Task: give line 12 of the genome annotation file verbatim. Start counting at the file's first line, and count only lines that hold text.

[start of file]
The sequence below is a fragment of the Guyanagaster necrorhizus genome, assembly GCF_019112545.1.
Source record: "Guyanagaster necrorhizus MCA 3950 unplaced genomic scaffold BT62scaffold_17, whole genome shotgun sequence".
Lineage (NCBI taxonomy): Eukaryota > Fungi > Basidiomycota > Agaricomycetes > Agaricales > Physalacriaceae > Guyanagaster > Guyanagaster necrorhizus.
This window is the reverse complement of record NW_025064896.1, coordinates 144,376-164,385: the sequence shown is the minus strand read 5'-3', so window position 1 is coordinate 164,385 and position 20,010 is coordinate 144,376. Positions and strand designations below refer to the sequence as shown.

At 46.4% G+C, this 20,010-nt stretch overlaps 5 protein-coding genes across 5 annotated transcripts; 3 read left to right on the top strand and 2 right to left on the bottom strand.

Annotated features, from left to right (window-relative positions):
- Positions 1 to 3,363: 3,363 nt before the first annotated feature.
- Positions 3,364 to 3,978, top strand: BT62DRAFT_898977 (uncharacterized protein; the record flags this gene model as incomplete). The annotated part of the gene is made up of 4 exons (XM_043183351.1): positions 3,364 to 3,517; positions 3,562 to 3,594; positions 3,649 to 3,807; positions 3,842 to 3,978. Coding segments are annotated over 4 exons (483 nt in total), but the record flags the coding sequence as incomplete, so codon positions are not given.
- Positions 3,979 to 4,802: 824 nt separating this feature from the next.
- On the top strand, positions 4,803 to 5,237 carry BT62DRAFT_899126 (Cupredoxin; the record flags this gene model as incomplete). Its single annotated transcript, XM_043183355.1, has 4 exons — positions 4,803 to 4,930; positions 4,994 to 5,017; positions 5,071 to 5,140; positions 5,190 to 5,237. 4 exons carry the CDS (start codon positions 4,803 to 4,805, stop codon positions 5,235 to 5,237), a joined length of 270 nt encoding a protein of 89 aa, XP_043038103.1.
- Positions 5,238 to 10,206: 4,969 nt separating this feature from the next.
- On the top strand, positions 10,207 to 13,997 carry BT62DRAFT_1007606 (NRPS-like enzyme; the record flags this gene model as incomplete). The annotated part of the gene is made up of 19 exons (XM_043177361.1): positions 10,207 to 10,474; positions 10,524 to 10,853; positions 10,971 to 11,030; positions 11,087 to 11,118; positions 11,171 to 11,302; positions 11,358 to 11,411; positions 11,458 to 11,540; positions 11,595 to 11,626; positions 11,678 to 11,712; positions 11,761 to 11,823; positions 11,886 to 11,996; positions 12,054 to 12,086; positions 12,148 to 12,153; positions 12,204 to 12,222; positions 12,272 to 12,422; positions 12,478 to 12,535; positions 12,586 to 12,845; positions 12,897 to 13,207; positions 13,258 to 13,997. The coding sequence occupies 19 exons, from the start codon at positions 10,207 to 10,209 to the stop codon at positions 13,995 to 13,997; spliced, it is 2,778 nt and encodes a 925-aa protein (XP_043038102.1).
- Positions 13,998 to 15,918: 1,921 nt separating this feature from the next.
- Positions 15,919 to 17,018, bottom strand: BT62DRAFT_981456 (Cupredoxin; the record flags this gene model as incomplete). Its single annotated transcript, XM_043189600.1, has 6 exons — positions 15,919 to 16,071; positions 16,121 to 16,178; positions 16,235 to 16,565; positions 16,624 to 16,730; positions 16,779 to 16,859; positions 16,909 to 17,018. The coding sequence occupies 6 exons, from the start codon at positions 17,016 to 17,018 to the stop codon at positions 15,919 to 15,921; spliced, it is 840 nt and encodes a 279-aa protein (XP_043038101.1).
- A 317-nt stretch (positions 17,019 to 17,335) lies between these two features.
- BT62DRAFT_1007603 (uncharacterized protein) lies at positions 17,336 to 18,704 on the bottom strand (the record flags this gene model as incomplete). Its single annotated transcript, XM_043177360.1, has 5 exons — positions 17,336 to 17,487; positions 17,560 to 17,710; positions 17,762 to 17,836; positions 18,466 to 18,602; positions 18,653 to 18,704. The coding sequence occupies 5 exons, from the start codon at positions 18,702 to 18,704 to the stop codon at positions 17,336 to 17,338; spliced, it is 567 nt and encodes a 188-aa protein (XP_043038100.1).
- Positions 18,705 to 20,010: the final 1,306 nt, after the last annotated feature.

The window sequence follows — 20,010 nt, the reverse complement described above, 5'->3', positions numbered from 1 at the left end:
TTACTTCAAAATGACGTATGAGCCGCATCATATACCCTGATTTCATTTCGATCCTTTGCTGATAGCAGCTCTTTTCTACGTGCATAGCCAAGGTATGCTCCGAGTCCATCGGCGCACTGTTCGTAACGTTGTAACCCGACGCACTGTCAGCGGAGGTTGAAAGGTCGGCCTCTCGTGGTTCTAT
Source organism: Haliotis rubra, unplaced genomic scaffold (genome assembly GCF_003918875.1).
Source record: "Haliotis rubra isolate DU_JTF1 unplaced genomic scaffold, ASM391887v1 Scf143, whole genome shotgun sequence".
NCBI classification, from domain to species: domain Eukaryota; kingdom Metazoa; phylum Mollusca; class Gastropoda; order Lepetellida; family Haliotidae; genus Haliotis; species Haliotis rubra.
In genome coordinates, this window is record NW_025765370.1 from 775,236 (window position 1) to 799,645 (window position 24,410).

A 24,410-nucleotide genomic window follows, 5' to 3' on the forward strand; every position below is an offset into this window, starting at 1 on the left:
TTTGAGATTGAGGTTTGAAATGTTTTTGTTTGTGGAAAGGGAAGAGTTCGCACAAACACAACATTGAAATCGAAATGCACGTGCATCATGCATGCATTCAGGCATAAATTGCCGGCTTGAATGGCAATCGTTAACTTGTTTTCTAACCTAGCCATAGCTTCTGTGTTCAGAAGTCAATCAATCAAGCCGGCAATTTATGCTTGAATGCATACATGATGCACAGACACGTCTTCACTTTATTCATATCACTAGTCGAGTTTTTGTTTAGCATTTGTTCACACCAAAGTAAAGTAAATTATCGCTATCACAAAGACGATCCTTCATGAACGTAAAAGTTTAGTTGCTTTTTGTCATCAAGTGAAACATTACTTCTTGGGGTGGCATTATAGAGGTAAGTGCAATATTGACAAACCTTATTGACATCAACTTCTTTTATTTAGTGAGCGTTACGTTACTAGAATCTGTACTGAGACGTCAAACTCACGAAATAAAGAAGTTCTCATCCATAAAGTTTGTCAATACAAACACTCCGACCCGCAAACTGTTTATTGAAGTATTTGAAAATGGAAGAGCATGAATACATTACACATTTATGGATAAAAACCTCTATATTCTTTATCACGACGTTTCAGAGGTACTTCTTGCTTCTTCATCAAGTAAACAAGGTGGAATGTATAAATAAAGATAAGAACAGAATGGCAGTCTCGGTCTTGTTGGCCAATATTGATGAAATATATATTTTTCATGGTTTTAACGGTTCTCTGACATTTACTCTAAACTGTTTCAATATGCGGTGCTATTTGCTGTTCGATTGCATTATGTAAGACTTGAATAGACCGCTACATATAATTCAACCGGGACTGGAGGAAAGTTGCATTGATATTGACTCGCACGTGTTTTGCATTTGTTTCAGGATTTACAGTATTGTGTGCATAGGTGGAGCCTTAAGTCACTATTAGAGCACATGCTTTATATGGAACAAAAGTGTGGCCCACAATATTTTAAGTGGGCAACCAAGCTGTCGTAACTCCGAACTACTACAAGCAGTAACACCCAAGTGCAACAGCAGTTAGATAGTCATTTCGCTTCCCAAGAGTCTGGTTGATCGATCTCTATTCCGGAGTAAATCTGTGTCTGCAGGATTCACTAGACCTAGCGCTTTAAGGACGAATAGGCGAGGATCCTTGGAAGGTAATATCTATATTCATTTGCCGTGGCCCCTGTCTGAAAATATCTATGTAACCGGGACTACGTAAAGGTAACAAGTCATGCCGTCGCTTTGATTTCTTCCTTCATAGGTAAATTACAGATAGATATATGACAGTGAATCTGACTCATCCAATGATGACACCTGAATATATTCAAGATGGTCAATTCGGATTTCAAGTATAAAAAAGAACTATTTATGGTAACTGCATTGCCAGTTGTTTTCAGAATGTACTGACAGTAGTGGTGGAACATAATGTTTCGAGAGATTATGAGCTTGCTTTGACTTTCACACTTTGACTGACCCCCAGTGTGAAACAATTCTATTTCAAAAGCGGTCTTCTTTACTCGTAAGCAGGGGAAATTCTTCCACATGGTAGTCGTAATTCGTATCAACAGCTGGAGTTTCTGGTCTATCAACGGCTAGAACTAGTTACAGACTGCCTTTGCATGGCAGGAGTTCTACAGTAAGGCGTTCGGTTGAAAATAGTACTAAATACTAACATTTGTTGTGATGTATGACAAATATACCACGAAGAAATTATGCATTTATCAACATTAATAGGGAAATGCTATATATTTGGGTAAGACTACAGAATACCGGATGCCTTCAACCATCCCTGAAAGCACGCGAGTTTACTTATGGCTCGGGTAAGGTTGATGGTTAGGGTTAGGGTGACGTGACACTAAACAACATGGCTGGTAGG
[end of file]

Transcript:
- On the top strand, positions 10,207 to 13,997 carry BT62DRAFT_1007606 (NRPS-like enzyme; the record flags this gene model as incomplete). The annotated part of the gene is made up of 19 exons (XM_043177361.1): positions 10,207 to 10,474; positions 10,524 to 10,853; positions 10,971 to 11,030; positions 11,087 to 11,118; positions 11,171 to 11,302; positions 11,358 to 11,411; positions 11,458 to 11,540; positions 11,595 to 11,626; positions 11,678 to 11,712; positions 11,761 to 11,823; positions 11,886 to 11,996; positions 12,054 to 12,086; positions 12,148 to 12,153; positions 12,204 to 12,222; positions 12,272 to 12,422; positions 12,478 to 12,535; positions 12,586 to 12,845; positions 12,897 to 13,207; positions 13,258 to 13,997. The coding sequence occupies 19 exons, from the start codon at positions 10,207 to 10,209 to the stop codon at positions 13,995 to 13,997; spliced, it is 2,778 nt and encodes a 925-aa protein (XP_043038102.1).